A user's name being displayed is hardly a security threat. You mention a Google search can produce your Facebook, MySpace, and whatever else information. This is true, but it's also true for the (twenty-six) of people with the same name.


There are 26 people showing in the world having my name. It wouldn't be all that hard to narrow things down to an age bracket, locality based on all sorts of things already visible, but currently using my character's name, not my real name.

It's less difficult to narrow things down for some of us than it would be for John Smith, et al.


RE: Long Time Player's Opinion
By EricMartello on 7/10/2010 3:06:17 PM , Rating: 2
quote:
There are 26 people showing in the world having my name.


Really? What's your name?


RE: Long Time Player's Opinion
By walk2k on 7/7/2010 6:15:10 PM , Rating: 1
Well said.

You know there once was a time on the Internet - before the "web", when using your real name was not only encouraged but practically required. It was called "Usenet".

These, are not those times any longer. The times, they have a'changed.


By ZachDontScare on 7/8/2010 4:40:37 PM , Rating: 3
Absolute rubbish. Usenet required nothing of the sort. Usenet has no 'central' authority to enforce such a rule even if one existed. I used Usenet for many years, and always went by a pseudoname or handle. In fact, back in the day, using an online handle was the norm. It was expected. Particularly among programmers your online handle was practically as important as your real name.


RE: Long Time Player's Opinion
By BruceLeet on 7/7/2010 11:05:49 PM , Rating: 2
quote:
and now our real names are being used. This is NOT the path to more security. Now with a simple Google search after reading a forum post, someone can find your Facebook page, your Myspace, possibly your Email address and much much more.


Not to step on anyones feelings....well, here we go.

If you were so determined for anonymity on the Internet you wouldn't be posting your real information, Facebook is okay, there are Privacy settings. You can make yourself invisible on that website (but who wants that right). It's all these websites that you registered at, facebook games that you have clicked ALLOW on to play to pull your PERSONAL INFORMATION and all the countless Terms of Service from all over the web that you have agreed to let them give out/sell your email information to 'partners' (why do you think that website was free to register at) and hey you even agreed to BLIZZARDS TOS.

It all boils down to people like you, who want to believe that their information is...."safe".


By Reclaimer77 on 7/8/2010 4:12:12 PM , Rating: 2
I don't see any logic in your argument Bruce. For one thing, if you go to my Facebook page, it's completely locked down. The only thing my Facebook page let's a non-friend know is that I have a Facebook page. And no, I did not click ALLOW on Facebook apps. Stupid accusation.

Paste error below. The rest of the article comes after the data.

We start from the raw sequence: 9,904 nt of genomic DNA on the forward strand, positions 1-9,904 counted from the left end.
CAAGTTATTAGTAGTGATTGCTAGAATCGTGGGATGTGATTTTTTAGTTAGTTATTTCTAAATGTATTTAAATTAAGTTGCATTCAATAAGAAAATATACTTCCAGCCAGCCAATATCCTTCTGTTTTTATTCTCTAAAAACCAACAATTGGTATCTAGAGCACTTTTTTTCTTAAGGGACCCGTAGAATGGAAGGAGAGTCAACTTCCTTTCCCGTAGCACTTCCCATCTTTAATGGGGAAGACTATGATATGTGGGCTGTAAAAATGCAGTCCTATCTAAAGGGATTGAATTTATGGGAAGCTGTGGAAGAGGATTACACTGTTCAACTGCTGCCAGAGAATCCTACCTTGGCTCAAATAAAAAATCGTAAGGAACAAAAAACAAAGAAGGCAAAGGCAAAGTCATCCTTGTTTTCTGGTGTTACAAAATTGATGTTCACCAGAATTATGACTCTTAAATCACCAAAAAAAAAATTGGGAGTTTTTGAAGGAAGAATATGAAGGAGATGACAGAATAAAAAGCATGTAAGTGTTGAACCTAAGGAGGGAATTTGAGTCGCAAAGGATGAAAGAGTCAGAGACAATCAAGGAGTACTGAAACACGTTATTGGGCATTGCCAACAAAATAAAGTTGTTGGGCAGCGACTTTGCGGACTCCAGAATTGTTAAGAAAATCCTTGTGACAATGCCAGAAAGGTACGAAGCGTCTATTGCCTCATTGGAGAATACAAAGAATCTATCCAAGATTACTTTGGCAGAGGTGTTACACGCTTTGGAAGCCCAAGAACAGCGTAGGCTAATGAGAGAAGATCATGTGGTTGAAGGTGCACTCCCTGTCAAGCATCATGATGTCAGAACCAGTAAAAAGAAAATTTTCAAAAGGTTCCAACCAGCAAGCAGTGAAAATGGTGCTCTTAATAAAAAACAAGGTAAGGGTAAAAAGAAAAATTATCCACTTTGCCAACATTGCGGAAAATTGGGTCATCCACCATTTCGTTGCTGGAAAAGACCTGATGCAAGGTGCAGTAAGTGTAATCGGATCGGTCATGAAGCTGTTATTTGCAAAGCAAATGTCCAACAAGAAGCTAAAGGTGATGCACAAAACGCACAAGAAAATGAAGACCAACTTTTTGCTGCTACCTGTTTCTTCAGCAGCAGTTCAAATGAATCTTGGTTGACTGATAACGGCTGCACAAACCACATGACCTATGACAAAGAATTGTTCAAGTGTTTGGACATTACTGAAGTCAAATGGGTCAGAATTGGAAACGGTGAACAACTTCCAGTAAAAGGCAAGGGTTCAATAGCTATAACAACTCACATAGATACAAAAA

But how would you get to my page? You would HAVE TO KNOW MY NAME first.

quote:
It all boils down to people like you, who want to believe that their information is...."safe".


LOL right, I'm the bad guy here. Where did I ever say true safety was a guarantee? I didn't. But there's a difference between a comfortable level of risk and an outright endangerment.


By ZachDontScare on 7/8/2010 4:49:12 PM , Rating: 2
Thats a nonsense argument. The question is not whether your info is out there ... its whether psychos and stalkers on WoW can connect the name of the guy who killed their character online with a real person.

You obviously have to watch what personal information you put online, particularly to prevent identity theft. But that does not follow then that if you put some information on facebook, you must therefore allow any psycho who wants to hunt you down and knife you for killing his character to know who you are. Even without a Facebook or other Social Networking account, you can find information about people online. If someone intends to do you harm, its not a picture of your dog thats important, its where you live, and that can be found out easily enough via many sources.

People need to think of this as a physical security issue, not an identity theft issue.


RE: Long Time Player's Opinion
By Motoman on 7/7/2010 11:11:17 PM , Rating: 2
Yes.

I almost never post on the WoW forums. But I can assure you, that if they enact such a rule, I will never be back.

This is tantamount to reckless endangerment of their users, as far as I'm concerned.


RE: Long Time Player's Opinion
By Myg on 7/8/2010 4:43:27 AM , Rating: 2
Only if your acting recklessly...


RE: Long Time Player's Opinion
By Motoman on 7/8/2010 2:37:19 PM , Rating: 2
No. As already demonstrated on their forums, all you need is a name and a couple guesses and *bam* you can have all kinds of info about a person.

...so that noob tank that couldn't keep aggro off my healer, and I let him die while tying to keep my toon alive? Yeah, now he can figure out who I am, and his unhinged nerd rage can come to my door IRL.


RE: Long Time Player's Opinion
By callmeroy on 7/8/2010 9:01:15 AM , Rating: 2
I'm also a long time WoW player (one that hasn't been playing more than 5 hours a week for the past month and half btw -- just bored with the content, need the xpac to get my interest back in it)....

Your post is exactly in line with my opinion on the issue with the Real ID for the forums and account security in general.


RE: Long Time Player's Opinion
By Ammohunt on 7/8/2010 2:29:08 PM , Rating: 2
I don't see the problem i use my real name on all forums i vist My real name is "Ammo Hunt"

Seriously, what kind of serious MMORPG player still plays WoW? gold farmers and 12 year olds rule in WoW.


By FastEddieLB on 7/9/2010 6:14:45 AM , Rating: 2
Give this poster a 6, s/he's quite clearly put into words every concern that I and many others have on the matter of this change. As someone who's had to deal with a few stalkers in my time this change is making me glad I quit WoW months ago.

Cataclysm was tempting, but this put the final nail in the coffin.


"We basically took a look at this situation and said, this is bullshit." -- Newegg Chief Legal Officer Lee Cheng's take on patent troll Soverain